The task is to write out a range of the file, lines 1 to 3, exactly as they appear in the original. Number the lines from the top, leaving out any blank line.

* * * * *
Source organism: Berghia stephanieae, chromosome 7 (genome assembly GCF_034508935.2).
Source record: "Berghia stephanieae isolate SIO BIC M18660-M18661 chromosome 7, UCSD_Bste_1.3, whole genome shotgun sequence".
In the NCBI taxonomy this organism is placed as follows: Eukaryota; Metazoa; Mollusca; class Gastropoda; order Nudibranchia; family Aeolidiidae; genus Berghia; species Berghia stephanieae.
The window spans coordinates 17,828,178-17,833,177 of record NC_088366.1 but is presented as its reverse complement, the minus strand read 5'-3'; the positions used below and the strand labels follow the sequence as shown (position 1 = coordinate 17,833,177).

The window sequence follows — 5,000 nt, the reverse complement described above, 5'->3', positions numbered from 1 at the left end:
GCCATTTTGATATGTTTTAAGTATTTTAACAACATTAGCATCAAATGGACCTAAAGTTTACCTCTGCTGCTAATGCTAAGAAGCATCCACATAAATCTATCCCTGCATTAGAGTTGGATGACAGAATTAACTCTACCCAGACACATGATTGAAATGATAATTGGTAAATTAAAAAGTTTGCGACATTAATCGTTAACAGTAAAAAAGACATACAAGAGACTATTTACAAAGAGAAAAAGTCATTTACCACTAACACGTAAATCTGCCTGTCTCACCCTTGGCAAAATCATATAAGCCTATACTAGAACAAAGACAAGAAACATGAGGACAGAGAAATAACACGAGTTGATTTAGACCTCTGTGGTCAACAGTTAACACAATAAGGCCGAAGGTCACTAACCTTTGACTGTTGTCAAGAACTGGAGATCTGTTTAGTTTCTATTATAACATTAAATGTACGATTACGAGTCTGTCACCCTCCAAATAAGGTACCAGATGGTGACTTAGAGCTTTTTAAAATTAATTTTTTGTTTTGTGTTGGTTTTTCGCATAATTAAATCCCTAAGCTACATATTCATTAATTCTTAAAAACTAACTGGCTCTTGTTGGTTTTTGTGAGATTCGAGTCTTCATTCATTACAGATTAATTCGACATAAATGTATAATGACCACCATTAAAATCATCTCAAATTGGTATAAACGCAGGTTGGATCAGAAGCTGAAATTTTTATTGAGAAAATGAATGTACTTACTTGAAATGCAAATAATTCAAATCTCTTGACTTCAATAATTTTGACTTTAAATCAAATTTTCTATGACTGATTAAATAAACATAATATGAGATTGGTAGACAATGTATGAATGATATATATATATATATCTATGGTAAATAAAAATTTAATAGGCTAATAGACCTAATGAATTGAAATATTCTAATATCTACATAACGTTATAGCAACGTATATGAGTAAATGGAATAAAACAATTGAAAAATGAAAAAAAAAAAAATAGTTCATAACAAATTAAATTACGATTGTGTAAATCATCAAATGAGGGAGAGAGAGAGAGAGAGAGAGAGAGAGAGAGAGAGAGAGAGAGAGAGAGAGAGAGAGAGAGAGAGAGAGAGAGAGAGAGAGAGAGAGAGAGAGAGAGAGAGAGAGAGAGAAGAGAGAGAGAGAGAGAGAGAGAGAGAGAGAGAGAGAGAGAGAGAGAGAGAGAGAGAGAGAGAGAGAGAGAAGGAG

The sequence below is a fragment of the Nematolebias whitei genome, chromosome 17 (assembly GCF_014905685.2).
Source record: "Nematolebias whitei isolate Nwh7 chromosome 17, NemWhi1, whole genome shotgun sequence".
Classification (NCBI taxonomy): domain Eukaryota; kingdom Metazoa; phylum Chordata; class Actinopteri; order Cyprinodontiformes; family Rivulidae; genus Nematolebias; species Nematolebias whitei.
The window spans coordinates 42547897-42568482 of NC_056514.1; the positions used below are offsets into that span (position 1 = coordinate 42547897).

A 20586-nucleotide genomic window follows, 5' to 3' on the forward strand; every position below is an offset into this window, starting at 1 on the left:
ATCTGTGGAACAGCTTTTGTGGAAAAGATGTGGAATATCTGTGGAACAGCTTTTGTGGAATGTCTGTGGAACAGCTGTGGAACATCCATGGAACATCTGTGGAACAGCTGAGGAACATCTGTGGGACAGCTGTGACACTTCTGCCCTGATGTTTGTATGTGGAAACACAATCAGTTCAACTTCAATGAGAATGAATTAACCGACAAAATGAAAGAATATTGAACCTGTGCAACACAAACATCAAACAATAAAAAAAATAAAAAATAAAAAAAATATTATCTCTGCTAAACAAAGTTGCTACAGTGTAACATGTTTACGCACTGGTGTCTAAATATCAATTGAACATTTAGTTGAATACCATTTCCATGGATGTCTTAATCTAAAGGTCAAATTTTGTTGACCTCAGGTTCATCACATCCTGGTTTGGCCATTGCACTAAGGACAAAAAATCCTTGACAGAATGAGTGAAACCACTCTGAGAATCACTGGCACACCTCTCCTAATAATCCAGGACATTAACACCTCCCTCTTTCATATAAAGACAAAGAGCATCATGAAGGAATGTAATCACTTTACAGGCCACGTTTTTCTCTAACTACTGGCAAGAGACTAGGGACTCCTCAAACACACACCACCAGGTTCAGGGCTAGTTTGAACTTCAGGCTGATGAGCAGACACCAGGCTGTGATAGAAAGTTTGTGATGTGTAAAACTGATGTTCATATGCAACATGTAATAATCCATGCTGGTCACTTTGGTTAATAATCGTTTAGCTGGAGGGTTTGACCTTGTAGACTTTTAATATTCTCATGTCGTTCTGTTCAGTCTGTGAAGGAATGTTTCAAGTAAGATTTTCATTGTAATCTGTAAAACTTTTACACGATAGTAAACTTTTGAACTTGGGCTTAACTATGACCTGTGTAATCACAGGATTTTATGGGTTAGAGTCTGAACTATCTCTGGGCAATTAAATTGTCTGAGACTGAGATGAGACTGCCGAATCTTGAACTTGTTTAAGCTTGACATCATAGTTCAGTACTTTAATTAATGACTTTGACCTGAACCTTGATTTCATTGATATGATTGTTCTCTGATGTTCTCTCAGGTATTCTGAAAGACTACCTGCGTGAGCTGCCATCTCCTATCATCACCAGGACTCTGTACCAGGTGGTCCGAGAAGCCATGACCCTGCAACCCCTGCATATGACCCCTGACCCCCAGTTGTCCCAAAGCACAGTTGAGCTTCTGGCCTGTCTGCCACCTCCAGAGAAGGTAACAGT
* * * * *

Source organism: Berghia stephanieae, chromosome 7 (genome assembly GCF_034508935.2).
Source record: "Berghia stephanieae isolate SIO BIC M18660-M18661 chromosome 7, UCSD_Bste_1.3, whole genome shotgun sequence".
In the NCBI taxonomy this organism is placed as follows: Eukaryota; Metazoa; Mollusca; class Gastropoda; order Nudibranchia; family Aeolidiidae; genus Berghia; species Berghia stephanieae.